An oldie, but still funny as heck

I noticed this video at the Feral Irishman’s place the other day.  I posted it on this blog back in 2016, but it made me laugh all over again to see it once more:  so I thought you might enjoy it again, too. Somehow I don’t think that relationship lasted . . . Peter

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Restoring marriage

The problems inherent in marriage are discussed in an article at National Review.  The excerpt below highlights many of the issues they discuss, and I’ve highlighted one paragraph in bold, underlined text for further discussion. Who or what is to blame for this unraveling of marriage and the complete breakdown of trust in Rob’s world, and in the world of so many white, working-class people like him? Economic instability is most immediately evident … Less visible but more dramatic is the role of social alienation. At least two generations have now come of age in the aftermath of the divorce revolution, and

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Marriage and the “loaf of bread test”

I was pleased to read an Australian article offering a fresh perspective on what makes a good, sound relationship.  It may seem trite, but it echoes what I used to say to couples in marriage counseling (as a pastor) for many years. The Loaf of Bread Test was unwittingly invented by the husband of a friend. He made sandwiches for my friend and himself. There wasn’t much bread left so he made his sandwich with the crusts and gave her the good slices. It was such a tiny gesture — mundane even. It’s not Insta-worthy, you wouldn’t put it on Facebook and

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Day 5 on the road: to North Carolina

Following a productive visit to Dayton, Miss D. and I hit the road on Thursday morning, and turned south towards North Carolina.  After a period of heavy traffic making our way through the Cincinnati metroplex and across the Kentucky border, we settled down to a steady pace on what was probably the most enjoyable day on the road of this trip so far.  The roads through Kentucky were generally pretty good, the traffic was bearable, and the weather was enjoyable. All went smoothly until we passed through Knoxville, TN.  Google Maps warned us of a couple of slowdowns ahead, one quite small

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The medical profession and a broken heart

In his highly entertaining (if chemically and scientifically esoteric) book “Excuse Me Sir, Would You Like to Buy a Kilo of Isopropyl Bromide?“, chemical engineer and industrial chemist Max Gergel starts out by describing his university studies, and his (frequently unsuccessful) romantic endeavors, during World War II.  In one incident, he describes the breakup of a relationship he’d taken far more seriously than the lady concerned.  So upset was he, both physically and mentally, that he sought a doctor’s advice. Dr. Silver was an unusual man. He did not prescribe medicine; he gave shots. These were ordered from outside the city. They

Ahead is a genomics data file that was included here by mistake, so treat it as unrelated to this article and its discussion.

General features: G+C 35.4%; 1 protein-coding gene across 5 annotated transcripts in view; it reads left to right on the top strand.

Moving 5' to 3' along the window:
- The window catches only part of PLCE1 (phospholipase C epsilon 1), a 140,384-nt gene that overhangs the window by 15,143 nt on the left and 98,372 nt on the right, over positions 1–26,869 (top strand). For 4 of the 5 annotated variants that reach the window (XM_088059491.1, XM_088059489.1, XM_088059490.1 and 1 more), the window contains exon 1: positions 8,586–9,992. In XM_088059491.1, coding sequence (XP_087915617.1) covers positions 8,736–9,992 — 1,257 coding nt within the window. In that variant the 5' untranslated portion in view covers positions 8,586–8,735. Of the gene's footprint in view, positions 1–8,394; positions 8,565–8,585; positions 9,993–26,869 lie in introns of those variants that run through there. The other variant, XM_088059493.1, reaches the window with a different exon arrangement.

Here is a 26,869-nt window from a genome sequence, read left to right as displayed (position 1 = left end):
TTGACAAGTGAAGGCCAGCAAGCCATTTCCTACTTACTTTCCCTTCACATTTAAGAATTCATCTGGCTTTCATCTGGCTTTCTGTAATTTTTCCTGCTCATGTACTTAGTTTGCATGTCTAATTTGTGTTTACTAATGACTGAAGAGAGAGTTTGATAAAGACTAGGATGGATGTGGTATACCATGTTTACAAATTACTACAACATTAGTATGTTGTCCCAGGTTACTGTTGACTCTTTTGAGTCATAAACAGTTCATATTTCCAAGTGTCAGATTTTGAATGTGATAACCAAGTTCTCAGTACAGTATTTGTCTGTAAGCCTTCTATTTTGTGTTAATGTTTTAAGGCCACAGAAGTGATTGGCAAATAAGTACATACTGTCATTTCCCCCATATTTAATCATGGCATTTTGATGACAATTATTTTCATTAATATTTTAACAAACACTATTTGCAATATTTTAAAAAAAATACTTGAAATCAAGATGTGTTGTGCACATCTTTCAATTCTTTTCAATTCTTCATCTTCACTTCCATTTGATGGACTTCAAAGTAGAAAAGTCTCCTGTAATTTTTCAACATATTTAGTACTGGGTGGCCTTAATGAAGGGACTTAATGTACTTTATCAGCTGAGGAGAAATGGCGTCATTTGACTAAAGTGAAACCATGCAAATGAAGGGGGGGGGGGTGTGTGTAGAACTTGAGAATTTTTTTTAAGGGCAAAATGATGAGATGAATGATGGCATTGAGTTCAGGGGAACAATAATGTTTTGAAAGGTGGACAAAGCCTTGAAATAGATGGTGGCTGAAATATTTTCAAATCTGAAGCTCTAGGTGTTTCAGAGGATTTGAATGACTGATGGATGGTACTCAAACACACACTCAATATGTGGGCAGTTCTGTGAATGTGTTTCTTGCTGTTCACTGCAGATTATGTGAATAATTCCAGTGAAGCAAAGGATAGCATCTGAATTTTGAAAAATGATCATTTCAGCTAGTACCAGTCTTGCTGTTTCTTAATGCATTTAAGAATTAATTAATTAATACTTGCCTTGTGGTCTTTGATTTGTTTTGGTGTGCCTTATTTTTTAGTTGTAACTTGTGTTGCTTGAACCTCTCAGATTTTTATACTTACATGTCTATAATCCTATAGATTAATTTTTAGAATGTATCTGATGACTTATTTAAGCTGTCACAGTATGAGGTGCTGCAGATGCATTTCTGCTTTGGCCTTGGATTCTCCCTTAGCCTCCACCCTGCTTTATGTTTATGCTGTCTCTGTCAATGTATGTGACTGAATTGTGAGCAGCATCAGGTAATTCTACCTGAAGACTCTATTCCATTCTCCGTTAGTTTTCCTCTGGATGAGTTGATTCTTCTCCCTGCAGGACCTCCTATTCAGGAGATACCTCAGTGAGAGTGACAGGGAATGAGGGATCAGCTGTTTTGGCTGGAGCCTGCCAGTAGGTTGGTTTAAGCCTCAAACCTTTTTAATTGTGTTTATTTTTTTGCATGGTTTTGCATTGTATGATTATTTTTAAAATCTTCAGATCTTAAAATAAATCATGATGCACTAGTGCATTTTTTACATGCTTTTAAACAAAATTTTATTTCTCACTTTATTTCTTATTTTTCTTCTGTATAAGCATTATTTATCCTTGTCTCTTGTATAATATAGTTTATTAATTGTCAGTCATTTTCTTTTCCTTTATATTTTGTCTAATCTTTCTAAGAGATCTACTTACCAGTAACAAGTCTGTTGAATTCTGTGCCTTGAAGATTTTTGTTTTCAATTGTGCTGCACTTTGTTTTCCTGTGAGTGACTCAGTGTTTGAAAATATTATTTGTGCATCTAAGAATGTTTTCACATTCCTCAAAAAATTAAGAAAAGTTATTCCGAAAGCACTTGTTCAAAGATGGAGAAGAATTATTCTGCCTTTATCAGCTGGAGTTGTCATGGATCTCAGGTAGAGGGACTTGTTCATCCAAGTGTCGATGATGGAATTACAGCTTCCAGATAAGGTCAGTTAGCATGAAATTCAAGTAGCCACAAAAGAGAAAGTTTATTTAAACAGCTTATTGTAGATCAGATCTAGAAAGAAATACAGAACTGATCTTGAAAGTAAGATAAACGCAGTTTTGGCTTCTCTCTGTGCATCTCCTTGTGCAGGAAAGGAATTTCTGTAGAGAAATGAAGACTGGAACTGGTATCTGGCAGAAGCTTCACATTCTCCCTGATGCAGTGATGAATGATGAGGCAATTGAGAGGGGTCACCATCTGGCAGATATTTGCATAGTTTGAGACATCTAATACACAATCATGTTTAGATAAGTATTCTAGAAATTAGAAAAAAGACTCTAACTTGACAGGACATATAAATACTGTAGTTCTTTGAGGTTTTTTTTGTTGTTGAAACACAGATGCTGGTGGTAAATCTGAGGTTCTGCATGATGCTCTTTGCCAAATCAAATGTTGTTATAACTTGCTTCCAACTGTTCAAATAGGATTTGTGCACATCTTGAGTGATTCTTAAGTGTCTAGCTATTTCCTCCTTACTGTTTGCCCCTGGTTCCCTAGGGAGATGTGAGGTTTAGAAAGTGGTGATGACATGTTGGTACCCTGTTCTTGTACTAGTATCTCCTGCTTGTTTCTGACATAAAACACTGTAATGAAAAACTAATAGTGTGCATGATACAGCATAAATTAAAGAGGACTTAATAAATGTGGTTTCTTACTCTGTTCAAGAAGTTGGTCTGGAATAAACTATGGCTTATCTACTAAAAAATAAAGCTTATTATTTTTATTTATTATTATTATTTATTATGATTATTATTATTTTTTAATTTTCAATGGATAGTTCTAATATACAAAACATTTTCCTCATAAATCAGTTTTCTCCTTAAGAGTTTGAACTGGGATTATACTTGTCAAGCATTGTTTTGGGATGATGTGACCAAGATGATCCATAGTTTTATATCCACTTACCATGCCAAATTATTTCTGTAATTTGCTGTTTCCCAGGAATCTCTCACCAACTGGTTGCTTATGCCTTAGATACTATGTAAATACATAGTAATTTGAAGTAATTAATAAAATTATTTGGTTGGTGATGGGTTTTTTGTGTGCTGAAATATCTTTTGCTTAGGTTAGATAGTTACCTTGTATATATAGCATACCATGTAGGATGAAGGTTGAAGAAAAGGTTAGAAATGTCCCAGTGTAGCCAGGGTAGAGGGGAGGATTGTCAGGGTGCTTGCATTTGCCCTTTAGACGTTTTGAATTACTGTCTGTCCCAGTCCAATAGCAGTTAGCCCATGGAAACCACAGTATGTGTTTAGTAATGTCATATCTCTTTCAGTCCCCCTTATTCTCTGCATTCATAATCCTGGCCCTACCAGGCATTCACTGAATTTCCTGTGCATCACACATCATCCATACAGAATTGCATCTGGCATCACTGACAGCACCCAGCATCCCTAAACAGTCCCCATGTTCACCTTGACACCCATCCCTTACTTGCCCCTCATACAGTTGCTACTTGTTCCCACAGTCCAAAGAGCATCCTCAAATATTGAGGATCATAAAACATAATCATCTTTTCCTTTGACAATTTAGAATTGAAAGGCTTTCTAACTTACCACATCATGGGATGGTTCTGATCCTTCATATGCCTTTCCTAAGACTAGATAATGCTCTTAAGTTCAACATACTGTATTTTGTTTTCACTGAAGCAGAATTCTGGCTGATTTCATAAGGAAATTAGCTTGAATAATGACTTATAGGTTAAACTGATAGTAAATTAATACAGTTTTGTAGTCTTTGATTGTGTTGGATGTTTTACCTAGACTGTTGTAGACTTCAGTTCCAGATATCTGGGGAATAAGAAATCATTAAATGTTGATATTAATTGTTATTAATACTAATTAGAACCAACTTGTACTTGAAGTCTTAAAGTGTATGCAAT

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Heh

This was sent in by several readers.  It made me chuckle. From the spelling of “humour” and the acronym RSPCA, I suspect this was an item in an English newspaper about an American news report. Still, it’s funny in any language and any nation. Peter

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Be my anti-Valentine?

Two news reports bring a new twist to Valentines Day.  The first is from Oregon. “Did you fall hook, line, and sinker for someone who broke your heart?” the Wildlife Images Rehabilitation & Education Center asked in its promotion. “Kodi & Yak would love to help you get your revenge!” For a $20 donation, the animal rehab center will name a salmon after the ex of your choosing and feed it to their bears, send you a certificate and photos of Kodi and Yak enjoying the salmon named after your former love. There’s more at the link. In similar vein, here’s one from England.

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The Cardinal is partly right

There’s been predictable outrage at a German Cardinal’s assertion that homosexuality, rather than the Catholic Church, is responsible for the plague of priest child sexual abuse cases. “What has happened in the church is no different from what is happening in society as a whole,” Cardinal Walter Brandmüller said. “The real scandal is that the Catholic church hasn’t distinguished itself from the rest of society.” A study commissioned by the German Bishops Conference and published last year found that more than 3,600 children were sexually abused by Catholic clergy in Germany between 1946 and 2014. But Cardinal Brandmüller claimed that only a

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